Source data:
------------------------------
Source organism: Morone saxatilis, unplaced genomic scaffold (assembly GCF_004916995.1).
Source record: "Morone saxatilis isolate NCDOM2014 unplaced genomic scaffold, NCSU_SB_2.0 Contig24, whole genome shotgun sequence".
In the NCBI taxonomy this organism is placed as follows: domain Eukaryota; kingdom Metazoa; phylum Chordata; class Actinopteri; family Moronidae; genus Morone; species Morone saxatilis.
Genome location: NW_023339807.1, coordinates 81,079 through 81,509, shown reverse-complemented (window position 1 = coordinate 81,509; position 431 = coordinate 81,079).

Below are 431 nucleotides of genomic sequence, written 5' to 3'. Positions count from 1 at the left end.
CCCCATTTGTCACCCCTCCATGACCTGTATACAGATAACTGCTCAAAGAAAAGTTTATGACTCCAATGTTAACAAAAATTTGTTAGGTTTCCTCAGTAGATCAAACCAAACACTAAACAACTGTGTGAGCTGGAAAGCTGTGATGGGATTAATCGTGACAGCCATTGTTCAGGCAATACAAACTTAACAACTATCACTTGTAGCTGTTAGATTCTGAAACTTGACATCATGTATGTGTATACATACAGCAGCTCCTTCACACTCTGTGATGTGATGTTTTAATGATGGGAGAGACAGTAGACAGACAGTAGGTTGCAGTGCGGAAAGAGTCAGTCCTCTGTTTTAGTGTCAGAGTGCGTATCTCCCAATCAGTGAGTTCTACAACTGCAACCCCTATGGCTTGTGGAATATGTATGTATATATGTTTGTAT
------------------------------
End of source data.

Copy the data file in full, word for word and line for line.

Source organism: Morone saxatilis, unplaced genomic scaffold (assembly GCF_004916995.1).
Source record: "Morone saxatilis isolate NCDOM2014 unplaced genomic scaffold, NCSU_SB_2.0 Contig24, whole genome shotgun sequence".
In the NCBI taxonomy this organism is placed as follows: domain Eukaryota; kingdom Metazoa; phylum Chordata; class Actinopteri; family Moronidae; genus Morone; species Morone saxatilis.
Genome location: NW_023339807.1, coordinates 81,079 through 81,509, shown reverse-complemented (window position 1 = coordinate 81,509; position 431 = coordinate 81,079).

Below are 431 nucleotides of genomic sequence, written 5' to 3'. Positions count from 1 at the left end.
CCCCATTTGTCACCCCTCCATGACCTGTATACAGATAACTGCTCAAAGAAAAGTTTATGACTCCAATGTTAACAAAAATTTGTTAGGTTTCCTCAGTAGATCAAACCAAACACTAAACAACTGTGTGAGCTGGAAAGCTGTGATGGGATTAATCGTGACAGCCATTGTTCAGGCAATACAAACTTAACAACTATCACTTGTAGCTGTTAGATTCTGAAACTTGACATCATGTATGTGTATACATACAGCAGCTCCTTCACACTCTGTGATGTGATGTTTTAATGATGGGAGAGACAGTAGACAGACAGTAGGTTGCAGTGCGGAAAGAGTCAGTCCTCTGTTTTAGTGTCAGAGTGCGTATCTCCCAATCAGTGAGTTCTACAACTGCAACCCCTATGGCTTGTGGAATATGTATGTATATATGTTTGTAT